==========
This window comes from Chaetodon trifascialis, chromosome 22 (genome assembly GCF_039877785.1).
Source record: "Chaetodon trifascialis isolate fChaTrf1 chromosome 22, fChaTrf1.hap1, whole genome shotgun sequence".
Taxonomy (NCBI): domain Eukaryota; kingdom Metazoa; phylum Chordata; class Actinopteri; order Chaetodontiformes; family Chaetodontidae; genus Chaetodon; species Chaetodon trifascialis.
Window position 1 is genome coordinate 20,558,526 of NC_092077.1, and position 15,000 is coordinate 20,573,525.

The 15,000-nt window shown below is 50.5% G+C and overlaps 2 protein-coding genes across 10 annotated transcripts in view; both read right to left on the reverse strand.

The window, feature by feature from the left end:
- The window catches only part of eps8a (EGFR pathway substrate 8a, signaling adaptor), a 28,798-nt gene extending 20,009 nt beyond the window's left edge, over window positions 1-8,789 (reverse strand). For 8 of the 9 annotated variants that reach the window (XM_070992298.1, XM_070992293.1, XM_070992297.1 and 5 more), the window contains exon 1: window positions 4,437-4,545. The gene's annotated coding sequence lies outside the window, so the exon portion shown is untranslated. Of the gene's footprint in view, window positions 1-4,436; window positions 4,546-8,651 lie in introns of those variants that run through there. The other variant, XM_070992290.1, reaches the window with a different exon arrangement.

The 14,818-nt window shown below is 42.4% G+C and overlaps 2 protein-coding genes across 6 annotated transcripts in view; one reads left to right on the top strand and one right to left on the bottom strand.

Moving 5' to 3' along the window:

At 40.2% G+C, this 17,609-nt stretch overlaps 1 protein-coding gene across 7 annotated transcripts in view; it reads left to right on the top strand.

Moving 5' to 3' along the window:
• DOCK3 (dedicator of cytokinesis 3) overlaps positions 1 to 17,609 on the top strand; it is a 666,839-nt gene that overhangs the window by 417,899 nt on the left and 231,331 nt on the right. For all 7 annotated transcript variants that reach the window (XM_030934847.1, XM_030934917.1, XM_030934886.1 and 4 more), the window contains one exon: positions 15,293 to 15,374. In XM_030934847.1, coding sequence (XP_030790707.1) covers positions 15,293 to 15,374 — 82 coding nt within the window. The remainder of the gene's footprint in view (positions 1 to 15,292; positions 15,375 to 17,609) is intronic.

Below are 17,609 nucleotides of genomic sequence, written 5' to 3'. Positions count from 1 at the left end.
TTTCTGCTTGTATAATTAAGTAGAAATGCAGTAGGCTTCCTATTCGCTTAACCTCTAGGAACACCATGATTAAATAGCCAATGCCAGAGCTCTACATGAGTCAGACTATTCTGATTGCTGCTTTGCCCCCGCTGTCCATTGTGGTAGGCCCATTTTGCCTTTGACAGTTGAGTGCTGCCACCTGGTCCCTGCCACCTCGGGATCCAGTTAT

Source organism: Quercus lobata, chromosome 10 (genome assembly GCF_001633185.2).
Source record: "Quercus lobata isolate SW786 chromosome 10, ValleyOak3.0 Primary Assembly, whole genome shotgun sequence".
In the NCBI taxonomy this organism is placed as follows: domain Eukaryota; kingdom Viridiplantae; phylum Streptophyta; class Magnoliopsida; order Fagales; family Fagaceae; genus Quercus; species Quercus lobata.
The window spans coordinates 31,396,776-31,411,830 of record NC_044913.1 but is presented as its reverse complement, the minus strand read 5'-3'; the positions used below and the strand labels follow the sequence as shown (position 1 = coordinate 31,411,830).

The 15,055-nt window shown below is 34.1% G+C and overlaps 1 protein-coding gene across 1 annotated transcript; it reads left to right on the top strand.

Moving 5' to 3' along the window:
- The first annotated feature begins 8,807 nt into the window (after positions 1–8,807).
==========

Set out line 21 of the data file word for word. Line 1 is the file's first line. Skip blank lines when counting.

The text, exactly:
- The first annotated feature begins 8,807 nt into the window (after positions 1–8,807).